How Fion selected a Wife

Patrick Kennedy
1891 (2nd Edition)

This great chief had more than one bosom-partner in his time; but as we do not hear much of the institution of polygamy among the ancient Celts, it is to be hoped that he did not marry any one of them during the life of another. In his first years of fame, he found himself an object of general censure for indulging in the freedom of a single life, so he was forced by public opinion to change his state. But here arose an inconvenience. He could only ally himself to the family of one king or chief; consequently he would obtain the ill-will of many others. However, he showed himself equal to the occasion. He let it be generally understood that as his object in selecting a wife was the greater glory of the Fianna, in his becoming the father of future courageous, robust heroes, he would take his stand on a certain high hill in Munster on such a day, and he respectfully invited every lady who desired to be a mother of heroes to take her station at the base of the said hill, and at a given signal start for the summit, where he would be ready with open heart and arms to receive the fair competitor of healthy constitution and fleet limbs, who would first bless him with her presence. The invitation was not neglected. Many beauteous and active ladies sped upwards through rocks, grass, and heath at the signal, and, according to common report, Grainne, daughter of King Cormac, outstripped her rivals. As the nuptials of Fion and Grainne are differently related in one of the best of the Ossianic romances, we are inclined to think that Grainne's predecessor, the fair and fleet Maghneiss, was the successful aspirant on that day. However that may be, the hill thenceforward was called Sliabh na Bhan Fionn (the Hill of the Fair Women), the Slienamon of the vulgar tongue. In time the Lady Maghneiss died, and he obtained the hand of the daughter of King Cormac. This marriage was unfortunate for all parties. Grainne on her wedding-day laid geasa on Diarmuid to bear her away, and the flight and pursuit form the subject of the third volume of the Ossianic Transactions.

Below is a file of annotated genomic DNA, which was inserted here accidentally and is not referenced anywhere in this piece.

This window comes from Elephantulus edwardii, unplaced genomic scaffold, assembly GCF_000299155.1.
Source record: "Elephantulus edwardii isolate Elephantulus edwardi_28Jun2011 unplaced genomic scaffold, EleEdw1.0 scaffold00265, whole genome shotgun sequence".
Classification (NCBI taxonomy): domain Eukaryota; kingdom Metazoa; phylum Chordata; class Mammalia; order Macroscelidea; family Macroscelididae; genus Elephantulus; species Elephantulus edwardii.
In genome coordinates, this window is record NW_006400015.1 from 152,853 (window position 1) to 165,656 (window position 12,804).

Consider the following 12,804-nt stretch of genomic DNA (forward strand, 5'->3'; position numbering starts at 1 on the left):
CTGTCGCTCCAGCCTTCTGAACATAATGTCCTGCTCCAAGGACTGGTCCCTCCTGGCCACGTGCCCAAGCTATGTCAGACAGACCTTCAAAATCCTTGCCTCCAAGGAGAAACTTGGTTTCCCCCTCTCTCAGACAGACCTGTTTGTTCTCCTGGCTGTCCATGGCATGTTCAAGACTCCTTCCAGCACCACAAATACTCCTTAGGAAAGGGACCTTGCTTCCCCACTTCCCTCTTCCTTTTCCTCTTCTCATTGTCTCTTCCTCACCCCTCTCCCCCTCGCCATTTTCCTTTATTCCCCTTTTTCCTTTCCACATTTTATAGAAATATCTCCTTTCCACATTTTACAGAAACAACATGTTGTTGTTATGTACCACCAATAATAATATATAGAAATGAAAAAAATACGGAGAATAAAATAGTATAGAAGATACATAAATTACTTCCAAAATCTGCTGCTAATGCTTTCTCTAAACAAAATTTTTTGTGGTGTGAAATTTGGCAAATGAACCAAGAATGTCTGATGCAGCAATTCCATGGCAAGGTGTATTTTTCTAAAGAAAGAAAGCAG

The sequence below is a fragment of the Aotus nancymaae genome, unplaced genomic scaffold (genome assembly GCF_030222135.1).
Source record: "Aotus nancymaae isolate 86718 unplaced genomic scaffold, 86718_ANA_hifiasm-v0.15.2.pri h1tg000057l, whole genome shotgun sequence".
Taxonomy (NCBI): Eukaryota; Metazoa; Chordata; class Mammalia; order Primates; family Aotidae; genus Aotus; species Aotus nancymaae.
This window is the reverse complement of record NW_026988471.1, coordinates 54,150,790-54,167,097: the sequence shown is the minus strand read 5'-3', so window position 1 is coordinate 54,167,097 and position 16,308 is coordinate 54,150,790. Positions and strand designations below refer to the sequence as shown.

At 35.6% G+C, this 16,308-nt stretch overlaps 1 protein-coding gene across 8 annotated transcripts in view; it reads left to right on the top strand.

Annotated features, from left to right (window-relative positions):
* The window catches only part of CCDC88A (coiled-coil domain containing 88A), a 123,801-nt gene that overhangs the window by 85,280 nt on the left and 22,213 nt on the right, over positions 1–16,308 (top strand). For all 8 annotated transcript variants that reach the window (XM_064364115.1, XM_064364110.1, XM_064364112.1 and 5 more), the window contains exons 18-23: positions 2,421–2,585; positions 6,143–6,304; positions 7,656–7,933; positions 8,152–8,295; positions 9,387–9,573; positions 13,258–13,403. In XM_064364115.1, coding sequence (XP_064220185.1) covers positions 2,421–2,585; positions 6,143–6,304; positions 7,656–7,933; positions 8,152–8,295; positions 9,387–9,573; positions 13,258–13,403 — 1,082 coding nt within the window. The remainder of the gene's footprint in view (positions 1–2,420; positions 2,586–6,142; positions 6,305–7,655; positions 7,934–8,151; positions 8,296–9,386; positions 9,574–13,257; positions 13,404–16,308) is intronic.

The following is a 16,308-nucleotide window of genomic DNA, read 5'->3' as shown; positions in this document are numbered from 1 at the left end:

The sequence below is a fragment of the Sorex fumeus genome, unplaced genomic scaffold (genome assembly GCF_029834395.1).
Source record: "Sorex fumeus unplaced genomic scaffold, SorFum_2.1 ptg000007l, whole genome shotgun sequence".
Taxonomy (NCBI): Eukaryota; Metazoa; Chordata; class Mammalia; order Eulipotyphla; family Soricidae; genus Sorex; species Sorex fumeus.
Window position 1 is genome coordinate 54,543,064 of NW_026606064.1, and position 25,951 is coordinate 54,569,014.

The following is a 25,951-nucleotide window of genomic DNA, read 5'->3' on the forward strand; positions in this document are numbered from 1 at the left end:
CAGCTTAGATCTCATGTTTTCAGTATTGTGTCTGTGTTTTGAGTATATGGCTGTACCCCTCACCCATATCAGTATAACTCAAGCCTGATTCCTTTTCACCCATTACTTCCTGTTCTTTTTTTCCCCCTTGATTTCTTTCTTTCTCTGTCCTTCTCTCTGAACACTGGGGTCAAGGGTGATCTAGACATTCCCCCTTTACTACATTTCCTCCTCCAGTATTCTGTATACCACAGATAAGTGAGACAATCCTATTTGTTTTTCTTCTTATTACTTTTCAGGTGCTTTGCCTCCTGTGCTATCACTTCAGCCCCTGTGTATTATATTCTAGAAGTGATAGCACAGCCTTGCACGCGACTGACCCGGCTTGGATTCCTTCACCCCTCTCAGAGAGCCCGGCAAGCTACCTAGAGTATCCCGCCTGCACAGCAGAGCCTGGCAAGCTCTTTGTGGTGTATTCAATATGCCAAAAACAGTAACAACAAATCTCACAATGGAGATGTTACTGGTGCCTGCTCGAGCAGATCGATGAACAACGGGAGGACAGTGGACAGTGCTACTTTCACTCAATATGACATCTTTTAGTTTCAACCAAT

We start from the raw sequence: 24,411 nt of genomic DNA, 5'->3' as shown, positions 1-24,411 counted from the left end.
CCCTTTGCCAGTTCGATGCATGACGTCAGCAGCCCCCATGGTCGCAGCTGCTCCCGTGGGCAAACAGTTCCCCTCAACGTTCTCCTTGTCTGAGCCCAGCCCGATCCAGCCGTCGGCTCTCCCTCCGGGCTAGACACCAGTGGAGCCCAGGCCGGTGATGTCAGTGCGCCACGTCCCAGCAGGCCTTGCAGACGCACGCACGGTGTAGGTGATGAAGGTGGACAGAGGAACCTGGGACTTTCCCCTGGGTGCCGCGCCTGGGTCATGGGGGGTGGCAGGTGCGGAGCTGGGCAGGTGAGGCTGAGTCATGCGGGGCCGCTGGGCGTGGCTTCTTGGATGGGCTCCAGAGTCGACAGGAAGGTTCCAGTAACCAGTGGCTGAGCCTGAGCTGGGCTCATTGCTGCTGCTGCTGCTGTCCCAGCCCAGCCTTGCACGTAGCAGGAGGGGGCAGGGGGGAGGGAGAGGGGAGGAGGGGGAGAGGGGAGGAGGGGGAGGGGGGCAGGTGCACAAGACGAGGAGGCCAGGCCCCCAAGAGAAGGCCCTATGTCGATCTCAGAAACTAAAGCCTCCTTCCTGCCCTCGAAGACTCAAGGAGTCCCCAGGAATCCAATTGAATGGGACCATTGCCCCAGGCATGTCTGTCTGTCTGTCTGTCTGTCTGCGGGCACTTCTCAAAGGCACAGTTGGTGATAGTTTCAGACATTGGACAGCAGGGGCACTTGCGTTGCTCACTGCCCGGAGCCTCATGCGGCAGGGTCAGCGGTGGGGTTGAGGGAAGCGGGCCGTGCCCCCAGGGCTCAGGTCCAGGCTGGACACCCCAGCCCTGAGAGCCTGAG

End of this Story